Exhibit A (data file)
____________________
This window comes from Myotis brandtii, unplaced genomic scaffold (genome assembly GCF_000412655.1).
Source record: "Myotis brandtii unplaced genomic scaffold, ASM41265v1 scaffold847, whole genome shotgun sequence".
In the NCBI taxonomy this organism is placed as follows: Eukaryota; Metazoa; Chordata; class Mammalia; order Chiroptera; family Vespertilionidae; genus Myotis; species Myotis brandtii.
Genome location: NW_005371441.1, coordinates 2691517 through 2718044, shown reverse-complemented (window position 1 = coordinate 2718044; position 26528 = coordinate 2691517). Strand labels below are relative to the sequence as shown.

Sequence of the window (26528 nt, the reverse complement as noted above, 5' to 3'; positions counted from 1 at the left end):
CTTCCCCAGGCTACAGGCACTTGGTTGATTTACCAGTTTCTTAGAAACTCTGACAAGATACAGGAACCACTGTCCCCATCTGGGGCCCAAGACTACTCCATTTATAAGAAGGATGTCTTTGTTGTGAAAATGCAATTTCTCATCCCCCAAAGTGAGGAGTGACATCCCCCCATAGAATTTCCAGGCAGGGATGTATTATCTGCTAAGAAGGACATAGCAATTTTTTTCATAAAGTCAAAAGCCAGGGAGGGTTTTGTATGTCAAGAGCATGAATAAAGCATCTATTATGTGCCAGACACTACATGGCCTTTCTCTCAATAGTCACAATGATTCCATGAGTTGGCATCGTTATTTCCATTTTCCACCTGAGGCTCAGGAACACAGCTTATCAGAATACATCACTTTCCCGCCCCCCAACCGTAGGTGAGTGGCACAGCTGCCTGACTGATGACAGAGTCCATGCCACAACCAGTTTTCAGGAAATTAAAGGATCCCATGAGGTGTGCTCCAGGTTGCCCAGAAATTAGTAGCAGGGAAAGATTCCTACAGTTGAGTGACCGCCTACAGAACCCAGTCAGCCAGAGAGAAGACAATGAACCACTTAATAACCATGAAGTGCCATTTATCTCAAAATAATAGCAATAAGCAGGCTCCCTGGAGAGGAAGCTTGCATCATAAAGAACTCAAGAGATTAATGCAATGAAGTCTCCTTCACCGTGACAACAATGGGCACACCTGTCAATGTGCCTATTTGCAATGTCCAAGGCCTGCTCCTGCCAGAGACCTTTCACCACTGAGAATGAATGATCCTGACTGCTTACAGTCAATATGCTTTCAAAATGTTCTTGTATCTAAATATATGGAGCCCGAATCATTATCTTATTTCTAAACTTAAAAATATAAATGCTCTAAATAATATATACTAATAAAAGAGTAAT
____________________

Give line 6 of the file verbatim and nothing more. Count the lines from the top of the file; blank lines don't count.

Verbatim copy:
CTTCCCCAGGCTACAGGCACTTGGTTGATTTACCAGTTTCTTAGAAACTCTGACAAGATACAGGAACCACTGTCCCCATCTGGGGCCCAAGACTACTCCATTTATAAGAAGGATGTCTTTGTTGTGAAAATGCAATTTCTCATCCCCCAAAGTGAGGAGTGACATCCCCCCATAGAATTTCCAGGCAGGGATGTATTATCTGCTAAGAAGGACATAGCAATTTTTTTCATAAAGTCAAAAGCCAGGGAGGGTTTTGTATGTCAAGAGCATGAATAAAGCATCTATTATGTGCCAGACACTACATGGCCTTTCTCTCAATAGTCACAATGATTCCATGAGTTGGCATCGTTATTTCCATTTTCCACCTGAGGCTCAGGAACACAGCTTATCAGAATACATCACTTTCCCGCCCCCCAACCGTAGGTGAGTGGCACAGCTGCCTGACTGATGACAGAGTCCATGCCACAACCAGTTTTCAGGAAATTAAAGGATCCCATGAGGTGTGCTCCAGGTTGCCCAGAAATTAGTAGCAGGGAAAGATTCCTACAGTTGAGTGACCGCCTACAGAACCCAGTCAGCCAGAGAGAAGACAATGAACCACTTAATAACCATGAAGTGCCATTTATCTCAAAATAATAGCAATAAGCAGGCTCCCTGGAGAGGAAGCTTGCATCATAAAGAACTCAAGAGATTAATGCAATGAAGTCTCCTTCACCGTGACAACAATGGGCACACCTGTCAATGTGCCTATTTGCAATGTCCAAGGCCTGCTCCTGCCAGAGACCTTTCACCACTGAGAATGAATGATCCTGACTGCTTACAGTCAATATGCTTTCAAAATGTTCTTGTATCTAAATATATGGAGCCCGAATCATTATCTTATTTCTAAACTTAAAAATATAAATGCTCTAAATAATATATACTAATAAAAGAGTAAT